A History of Science: In Five Volumes - Vol. 5

A History of Science: In Five Volumes - Vol. 5

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A History of Science: In Five Volumes - Vol. 5

A History of Science: In Five Volumes - Vol. 5

Read FREE!

Excerpt

IN the year 1753 a remarkable lottery drawing took place in London. It was authorized, through Parliament, by "his gracious Majesty" King George the Second. Such notables as the archbishop of Canterbury and the lord chancellor of the realm took official interest in its success. It was advertised far and wide--as advertising went in those days--in the Gazette , and it found a host of subscribers. Of the fifty thousand tickets--each costing three pounds -- more than four thousand were to be of the class which the act of Parliament naïvely describes as "fortunate tickets." The prizes aggregated a hundred thousand pounds.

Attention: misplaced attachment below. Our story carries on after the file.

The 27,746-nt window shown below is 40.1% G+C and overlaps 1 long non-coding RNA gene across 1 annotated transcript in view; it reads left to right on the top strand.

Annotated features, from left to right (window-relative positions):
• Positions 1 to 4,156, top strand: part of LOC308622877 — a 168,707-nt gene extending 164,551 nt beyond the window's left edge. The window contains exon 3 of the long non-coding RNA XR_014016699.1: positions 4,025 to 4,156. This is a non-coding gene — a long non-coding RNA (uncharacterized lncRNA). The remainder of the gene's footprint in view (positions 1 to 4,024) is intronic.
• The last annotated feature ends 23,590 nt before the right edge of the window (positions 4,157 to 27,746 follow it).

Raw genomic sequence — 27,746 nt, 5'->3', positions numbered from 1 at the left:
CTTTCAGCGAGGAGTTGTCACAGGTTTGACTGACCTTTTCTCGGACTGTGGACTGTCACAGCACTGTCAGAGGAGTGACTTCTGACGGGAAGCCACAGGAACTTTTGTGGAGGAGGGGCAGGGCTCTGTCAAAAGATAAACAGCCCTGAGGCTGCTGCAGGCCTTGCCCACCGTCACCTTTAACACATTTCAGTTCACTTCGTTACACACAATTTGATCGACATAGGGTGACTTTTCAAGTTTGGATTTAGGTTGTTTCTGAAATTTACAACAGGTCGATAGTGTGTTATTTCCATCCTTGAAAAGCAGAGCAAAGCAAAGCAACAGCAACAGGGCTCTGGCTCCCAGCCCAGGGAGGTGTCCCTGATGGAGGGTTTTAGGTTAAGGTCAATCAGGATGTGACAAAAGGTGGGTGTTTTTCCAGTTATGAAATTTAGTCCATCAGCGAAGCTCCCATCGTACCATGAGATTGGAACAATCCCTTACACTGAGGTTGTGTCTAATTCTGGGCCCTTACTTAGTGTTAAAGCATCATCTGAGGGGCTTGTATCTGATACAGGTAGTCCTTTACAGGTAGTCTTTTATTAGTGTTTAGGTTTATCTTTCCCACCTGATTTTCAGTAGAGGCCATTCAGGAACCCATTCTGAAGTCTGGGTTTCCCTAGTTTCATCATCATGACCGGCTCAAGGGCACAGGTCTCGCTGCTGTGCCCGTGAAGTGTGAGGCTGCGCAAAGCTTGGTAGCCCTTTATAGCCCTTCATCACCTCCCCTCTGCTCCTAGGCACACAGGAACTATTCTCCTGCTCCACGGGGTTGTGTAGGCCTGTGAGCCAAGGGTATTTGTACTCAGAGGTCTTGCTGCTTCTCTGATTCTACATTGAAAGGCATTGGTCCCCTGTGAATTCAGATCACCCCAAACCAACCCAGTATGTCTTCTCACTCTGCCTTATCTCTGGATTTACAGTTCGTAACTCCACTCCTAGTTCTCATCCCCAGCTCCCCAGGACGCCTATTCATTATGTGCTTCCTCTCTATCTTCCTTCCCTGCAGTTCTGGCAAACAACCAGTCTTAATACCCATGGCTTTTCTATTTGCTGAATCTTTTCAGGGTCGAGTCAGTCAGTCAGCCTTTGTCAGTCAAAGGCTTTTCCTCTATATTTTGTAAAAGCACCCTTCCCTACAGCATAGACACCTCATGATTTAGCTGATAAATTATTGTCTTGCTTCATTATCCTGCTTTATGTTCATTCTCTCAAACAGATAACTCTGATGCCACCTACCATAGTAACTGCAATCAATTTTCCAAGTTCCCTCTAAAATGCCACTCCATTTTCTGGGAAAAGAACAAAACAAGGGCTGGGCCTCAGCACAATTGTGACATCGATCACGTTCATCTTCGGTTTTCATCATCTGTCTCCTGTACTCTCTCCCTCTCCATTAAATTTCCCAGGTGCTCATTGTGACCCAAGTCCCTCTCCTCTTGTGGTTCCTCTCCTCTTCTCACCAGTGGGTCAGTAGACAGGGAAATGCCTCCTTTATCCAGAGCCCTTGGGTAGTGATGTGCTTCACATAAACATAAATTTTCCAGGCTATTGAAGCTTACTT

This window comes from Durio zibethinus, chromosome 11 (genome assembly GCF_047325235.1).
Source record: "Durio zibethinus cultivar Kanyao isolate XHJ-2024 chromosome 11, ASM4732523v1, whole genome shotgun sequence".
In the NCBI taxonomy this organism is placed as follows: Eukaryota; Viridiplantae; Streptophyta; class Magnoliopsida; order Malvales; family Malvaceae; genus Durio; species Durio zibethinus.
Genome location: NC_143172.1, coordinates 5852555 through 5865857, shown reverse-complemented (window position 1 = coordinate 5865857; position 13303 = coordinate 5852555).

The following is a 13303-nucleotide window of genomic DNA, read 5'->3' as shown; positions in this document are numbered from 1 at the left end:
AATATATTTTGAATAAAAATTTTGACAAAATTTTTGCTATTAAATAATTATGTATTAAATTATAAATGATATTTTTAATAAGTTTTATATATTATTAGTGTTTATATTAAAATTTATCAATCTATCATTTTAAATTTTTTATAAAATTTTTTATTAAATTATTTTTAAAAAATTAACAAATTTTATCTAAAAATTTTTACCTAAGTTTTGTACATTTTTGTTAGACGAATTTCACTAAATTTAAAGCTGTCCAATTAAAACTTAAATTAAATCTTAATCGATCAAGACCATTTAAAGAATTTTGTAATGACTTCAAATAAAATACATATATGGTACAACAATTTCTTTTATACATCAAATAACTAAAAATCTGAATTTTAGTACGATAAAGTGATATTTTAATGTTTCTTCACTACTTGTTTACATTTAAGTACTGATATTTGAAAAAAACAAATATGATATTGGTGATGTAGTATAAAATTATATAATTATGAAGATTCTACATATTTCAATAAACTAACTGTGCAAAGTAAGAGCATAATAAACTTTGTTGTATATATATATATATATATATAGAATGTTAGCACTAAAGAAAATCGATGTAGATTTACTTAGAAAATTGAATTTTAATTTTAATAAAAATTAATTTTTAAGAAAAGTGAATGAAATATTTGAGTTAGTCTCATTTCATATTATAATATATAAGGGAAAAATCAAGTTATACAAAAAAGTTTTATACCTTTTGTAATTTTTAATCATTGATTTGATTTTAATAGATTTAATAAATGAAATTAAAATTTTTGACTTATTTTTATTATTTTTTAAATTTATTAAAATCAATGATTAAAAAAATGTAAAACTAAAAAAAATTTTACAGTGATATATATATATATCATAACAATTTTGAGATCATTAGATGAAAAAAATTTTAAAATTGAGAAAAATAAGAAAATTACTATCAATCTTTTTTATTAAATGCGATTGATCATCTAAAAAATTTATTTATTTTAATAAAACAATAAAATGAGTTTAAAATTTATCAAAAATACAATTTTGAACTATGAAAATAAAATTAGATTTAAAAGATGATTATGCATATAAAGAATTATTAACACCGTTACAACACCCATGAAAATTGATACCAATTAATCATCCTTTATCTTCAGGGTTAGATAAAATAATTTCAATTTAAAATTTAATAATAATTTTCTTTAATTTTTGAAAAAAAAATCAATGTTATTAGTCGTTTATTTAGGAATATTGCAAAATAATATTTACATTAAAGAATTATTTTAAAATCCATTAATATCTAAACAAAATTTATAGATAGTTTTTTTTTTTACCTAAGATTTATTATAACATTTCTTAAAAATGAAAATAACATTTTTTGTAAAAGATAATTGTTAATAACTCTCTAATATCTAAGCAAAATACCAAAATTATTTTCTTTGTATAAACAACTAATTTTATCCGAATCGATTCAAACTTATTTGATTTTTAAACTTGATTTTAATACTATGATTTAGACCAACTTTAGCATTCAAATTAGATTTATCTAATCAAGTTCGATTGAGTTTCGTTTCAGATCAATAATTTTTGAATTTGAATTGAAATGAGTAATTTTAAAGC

To be sure, state lotteries were no unique feature in the England of that day. They formed as common a method of raising revenue in the island realm of King George II. as they still do in the alleged continental portion of his realm, France, and in the land of his nativity, Germany. Indeed, the particular lottery in question was to be officered by the standing committee on lotteries, whose official business was to "secure two and a half million pounds for his Majesty" by this means. But the great lottery of 1754 had interest far beyond the common run, for it aimed to meet a national need of an anomalous kind--a purely intellectual . . .

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